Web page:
Aug 17, 2015

Private Sector Investments for a Better World

By Bernhard Marschitz T'16

Bernhard earned an MA degree with the School of Advanced International Studies at Johns Hopkins University in 2010. *This post originally appeared on the Tuck Center for Business and Society blog.

While my four years in consulting were no doubt enjoyable (and also turned me into somewhat of an Excel and PowerPoint Ninja), I wanted to experience something completely different during my summer internship. Ideally my MBA internship would expose me to private equity in emerging markets, have a positive impact on peoples’ lives, allow time for personal commitments and provide enough income to pay for monthly expenses. Based on these lofty aspirations, I realized that my job search would have to focus off the beaten path and most likely not conclude until late into the first year of my MBA program. After countless informational interviews with extremely helpful Tuck and SAIS alumni over the course of many months, I was fortunate enough to earn a position with the International Finance Corporation’s Fintech team in Washington D.C. by April, supported by funds from Tuck GIVES. The IFC’s Fintech team is one of the largest investors in financial technology companies in emerging and developing markets. Since 2010, the group has invested $180M in equity and debt in early- and growth-stage Fintech companies in Asia, Africa, and Latin America.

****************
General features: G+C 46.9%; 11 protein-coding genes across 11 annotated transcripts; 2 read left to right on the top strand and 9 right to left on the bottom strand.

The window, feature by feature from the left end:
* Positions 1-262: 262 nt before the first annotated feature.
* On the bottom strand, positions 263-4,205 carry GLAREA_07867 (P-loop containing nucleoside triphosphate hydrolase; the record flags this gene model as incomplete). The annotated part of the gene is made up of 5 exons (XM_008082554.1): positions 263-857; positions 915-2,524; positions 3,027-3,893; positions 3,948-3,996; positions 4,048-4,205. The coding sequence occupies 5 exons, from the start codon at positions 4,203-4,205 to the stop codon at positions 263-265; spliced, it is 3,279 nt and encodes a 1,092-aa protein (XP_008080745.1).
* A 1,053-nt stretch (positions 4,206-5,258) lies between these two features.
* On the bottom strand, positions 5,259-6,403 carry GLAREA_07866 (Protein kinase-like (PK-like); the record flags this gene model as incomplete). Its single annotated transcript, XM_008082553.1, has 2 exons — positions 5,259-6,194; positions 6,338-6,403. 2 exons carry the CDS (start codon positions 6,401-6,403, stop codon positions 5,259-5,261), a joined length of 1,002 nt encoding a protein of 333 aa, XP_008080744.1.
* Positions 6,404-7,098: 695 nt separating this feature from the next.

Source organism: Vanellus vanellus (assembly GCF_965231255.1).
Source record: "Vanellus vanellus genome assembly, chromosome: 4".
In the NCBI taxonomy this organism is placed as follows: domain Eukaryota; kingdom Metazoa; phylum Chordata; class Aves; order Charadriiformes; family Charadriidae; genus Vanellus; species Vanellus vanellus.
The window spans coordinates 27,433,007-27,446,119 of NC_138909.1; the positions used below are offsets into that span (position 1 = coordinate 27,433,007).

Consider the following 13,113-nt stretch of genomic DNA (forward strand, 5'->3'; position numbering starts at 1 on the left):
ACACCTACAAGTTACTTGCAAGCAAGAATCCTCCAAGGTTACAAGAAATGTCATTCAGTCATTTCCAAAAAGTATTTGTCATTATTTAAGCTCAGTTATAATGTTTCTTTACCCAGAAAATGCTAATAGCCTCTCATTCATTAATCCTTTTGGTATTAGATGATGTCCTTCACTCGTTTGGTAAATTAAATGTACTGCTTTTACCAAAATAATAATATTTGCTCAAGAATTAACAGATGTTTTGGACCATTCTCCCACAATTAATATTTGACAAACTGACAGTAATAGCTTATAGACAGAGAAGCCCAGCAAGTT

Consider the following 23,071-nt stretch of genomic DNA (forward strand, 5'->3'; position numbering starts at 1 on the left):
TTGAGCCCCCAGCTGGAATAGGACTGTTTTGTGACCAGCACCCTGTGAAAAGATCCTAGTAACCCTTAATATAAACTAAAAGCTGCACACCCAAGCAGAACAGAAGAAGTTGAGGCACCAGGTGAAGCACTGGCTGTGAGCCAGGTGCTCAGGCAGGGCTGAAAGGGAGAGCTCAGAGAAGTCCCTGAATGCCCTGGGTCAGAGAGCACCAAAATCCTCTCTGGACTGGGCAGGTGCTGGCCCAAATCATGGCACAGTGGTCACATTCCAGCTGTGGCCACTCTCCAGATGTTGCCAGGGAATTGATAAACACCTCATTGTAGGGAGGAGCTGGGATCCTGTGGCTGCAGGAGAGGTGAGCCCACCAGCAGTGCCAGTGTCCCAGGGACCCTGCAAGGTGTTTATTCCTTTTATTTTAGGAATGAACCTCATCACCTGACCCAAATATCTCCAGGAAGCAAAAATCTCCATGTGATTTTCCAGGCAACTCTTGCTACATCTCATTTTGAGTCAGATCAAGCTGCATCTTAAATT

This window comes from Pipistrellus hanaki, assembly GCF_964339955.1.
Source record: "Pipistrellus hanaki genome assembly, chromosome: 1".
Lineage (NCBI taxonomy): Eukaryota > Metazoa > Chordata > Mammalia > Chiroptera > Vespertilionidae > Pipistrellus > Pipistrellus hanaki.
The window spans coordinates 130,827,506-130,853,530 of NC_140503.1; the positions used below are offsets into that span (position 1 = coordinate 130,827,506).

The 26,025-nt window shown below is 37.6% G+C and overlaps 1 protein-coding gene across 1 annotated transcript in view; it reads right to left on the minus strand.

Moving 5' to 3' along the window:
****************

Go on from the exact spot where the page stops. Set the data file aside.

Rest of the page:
Two months into the internship, I can already say that my experience at the IFC has not only met all my requirements, but exceeded them. My daily work with the Fintech team allows me to get invaluable insights into the IFC’s culture and its unique investment approach. Because my summer internship at the IFC is less structured than a typical MBA internship, it allows for flexibility and unique learning experiences. Over the last few weeks I have been able to assess potential new investments in Latin America and help the team exit a portfolio company. More importantly, I feel like a full-time team member whose voice and suggestions are heard and appreciated. In addition, having a tight group of T’16s in DC and living together with one of them makes for some great experiences and somewhat eases the hard separation from my wife and child.

Overall, I am very happy that I pursued this path for my MBA internship, and did not end up compromising my initial requirements in order to shorten the search process. Although I am looking forward to going back to management consulting for many years to come, I am delighted to have had this experience and found another field of work that I am extremely passionate about.